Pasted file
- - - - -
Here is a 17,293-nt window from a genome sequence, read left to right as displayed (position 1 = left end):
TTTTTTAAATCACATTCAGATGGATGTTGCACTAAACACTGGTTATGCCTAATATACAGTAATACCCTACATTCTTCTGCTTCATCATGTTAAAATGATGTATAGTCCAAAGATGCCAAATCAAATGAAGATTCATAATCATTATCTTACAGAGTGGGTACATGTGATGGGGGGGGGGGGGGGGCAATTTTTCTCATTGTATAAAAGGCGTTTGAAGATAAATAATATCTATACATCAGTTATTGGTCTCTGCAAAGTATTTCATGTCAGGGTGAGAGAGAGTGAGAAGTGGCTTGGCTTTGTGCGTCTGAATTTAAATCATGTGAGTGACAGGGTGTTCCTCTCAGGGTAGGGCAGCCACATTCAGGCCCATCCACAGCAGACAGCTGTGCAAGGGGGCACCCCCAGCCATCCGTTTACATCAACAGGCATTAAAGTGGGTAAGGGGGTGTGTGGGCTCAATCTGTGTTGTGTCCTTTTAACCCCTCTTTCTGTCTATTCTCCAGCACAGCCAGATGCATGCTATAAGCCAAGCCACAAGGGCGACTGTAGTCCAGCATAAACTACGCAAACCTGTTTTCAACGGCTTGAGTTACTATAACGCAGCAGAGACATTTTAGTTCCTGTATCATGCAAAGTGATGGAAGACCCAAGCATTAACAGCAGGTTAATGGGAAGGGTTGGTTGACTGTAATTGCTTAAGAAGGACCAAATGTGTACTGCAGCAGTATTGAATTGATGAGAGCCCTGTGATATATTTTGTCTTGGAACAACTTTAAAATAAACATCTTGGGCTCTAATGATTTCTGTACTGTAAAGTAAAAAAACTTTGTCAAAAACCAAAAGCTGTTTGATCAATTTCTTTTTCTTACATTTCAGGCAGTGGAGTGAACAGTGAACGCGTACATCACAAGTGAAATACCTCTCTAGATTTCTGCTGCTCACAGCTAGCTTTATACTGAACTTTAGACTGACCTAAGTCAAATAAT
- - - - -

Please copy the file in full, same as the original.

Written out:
Here is a 17,293-nt window from a genome sequence, read left to right as displayed (position 1 = left end):
TTTTTTAAATCACATTCAGATGGATGTTGCACTAAACACTGGTTATGCCTAATATACAGTAATACCCTACATTCTTCTGCTTCATCATGTTAAAATGATGTATAGTCCAAAGATGCCAAATCAAATGAAGATTCATAATCATTATCTTACAGAGTGGGTACATGTGATGGGGGGGGGGGGGGGGCAATTTTTCTCATTGTATAAAAGGCGTTTGAAGATAAATAATATCTATACATCAGTTATTGGTCTCTGCAAAGTATTTCATGTCAGGGTGAGAGAGAGTGAGAAGTGGCTTGGCTTTGTGCGTCTGAATTTAAATCATGTGAGTGACAGGGTGTTCCTCTCAGGGTAGGGCAGCCACATTCAGGCCCATCCACAGCAGACAGCTGTGCAAGGGGGCACCCCCAGCCATCCGTTTACATCAACAGGCATTAAAGTGGGTAAGGGGGTGTGTGGGCTCAATCTGTGTTGTGTCCTTTTAACCCCTCTTTCTGTCTATTCTCCAGCACAGCCAGATGCATGCTATAAGCCAAGCCACAAGGGCGACTGTAGTCCAGCATAAACTACGCAAACCTGTTTTCAACGGCTTGAGTTACTATAACGCAGCAGAGACATTTTAGTTCCTGTATCATGCAAAGTGATGGAAGACCCAAGCATTAACAGCAGGTTAATGGGAAGGGTTGGTTGACTGTAATTGCTTAAGAAGGACCAAATGTGTACTGCAGCAGTATTGAATTGATGAGAGCCCTGTGATATATTTTGTCTTGGAACAACTTTAAAATAAACATCTTGGGCTCTAATGATTTCTGTACTGTAAAGTAAAAAAACTTTGTCAAAAACCAAAAGCTGTTTGATCAATTTCTTTTTCTTACATTTCAGGCAGTGGAGTGAACAGTGAACGCGTACATCACAAGTGAAATACCTCTCTAGATTTCTGCTGCTCACAGCTAGCTTTATACTGAACTTTAGACTGACCTAAGTCAAATAAT